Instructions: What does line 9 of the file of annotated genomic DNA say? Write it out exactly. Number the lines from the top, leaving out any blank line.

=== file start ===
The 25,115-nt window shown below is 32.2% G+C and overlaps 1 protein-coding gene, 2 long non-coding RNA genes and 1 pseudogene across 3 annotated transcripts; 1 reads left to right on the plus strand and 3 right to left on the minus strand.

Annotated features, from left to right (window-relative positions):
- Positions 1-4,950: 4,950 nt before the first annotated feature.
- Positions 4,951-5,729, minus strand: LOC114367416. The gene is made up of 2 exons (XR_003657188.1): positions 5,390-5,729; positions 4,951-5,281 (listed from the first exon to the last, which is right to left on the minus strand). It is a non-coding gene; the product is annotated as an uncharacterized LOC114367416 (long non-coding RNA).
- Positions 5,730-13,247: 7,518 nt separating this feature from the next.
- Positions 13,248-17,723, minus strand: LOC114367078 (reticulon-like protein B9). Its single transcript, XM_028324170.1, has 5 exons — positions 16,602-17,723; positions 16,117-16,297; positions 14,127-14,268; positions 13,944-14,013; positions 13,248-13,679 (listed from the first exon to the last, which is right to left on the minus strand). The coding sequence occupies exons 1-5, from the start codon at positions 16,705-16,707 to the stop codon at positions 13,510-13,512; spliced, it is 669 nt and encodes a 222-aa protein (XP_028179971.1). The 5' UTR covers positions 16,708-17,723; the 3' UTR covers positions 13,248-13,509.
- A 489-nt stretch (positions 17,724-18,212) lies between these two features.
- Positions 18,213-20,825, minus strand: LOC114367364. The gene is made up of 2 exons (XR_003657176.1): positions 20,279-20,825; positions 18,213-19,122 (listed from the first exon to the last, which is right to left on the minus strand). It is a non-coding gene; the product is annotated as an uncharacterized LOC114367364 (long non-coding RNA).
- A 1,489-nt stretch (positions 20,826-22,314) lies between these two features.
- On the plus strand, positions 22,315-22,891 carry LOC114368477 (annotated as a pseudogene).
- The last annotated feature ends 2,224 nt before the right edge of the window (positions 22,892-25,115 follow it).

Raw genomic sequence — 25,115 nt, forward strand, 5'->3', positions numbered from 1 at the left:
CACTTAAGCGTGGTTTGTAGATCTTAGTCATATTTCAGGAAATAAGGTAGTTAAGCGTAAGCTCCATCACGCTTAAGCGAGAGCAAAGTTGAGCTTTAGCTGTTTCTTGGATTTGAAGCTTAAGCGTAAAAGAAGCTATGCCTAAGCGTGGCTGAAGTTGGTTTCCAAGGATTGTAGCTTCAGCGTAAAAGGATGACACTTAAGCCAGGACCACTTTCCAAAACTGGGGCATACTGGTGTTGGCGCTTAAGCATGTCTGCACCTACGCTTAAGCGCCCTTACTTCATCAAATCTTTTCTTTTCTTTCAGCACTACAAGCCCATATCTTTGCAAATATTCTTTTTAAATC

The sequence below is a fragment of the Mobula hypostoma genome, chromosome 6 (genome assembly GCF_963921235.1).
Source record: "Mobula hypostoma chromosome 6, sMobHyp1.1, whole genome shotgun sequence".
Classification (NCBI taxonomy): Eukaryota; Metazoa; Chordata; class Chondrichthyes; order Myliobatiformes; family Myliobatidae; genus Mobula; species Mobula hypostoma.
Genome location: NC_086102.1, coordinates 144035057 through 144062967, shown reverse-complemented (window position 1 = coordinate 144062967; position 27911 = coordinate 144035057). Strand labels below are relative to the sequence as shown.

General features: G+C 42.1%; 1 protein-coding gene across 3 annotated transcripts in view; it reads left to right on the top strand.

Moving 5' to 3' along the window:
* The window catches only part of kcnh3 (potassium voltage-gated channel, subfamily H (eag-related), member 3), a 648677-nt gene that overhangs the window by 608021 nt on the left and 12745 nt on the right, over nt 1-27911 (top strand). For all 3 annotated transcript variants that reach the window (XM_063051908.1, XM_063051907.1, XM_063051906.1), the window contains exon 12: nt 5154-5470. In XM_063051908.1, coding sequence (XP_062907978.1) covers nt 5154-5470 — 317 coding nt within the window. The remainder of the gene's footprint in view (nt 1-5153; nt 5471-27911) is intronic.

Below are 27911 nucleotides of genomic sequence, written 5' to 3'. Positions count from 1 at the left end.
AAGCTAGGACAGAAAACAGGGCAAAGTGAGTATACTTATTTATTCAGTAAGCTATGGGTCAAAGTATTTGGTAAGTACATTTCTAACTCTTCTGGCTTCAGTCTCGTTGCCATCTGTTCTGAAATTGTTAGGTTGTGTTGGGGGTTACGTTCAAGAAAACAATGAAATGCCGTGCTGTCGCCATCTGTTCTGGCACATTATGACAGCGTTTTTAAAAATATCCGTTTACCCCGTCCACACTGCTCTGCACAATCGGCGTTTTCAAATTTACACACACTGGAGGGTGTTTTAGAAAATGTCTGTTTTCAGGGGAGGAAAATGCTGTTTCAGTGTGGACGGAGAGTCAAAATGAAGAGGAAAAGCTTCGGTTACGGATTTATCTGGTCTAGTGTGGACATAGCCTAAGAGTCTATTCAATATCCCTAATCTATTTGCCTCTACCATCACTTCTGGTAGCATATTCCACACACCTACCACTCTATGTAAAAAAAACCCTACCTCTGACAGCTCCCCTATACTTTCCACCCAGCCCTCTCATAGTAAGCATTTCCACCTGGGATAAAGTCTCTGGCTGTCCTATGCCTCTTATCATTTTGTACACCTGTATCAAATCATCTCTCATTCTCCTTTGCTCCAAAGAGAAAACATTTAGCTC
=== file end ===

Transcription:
- A 1,489-nt stretch (positions 20,826-22,314) lies between these two features.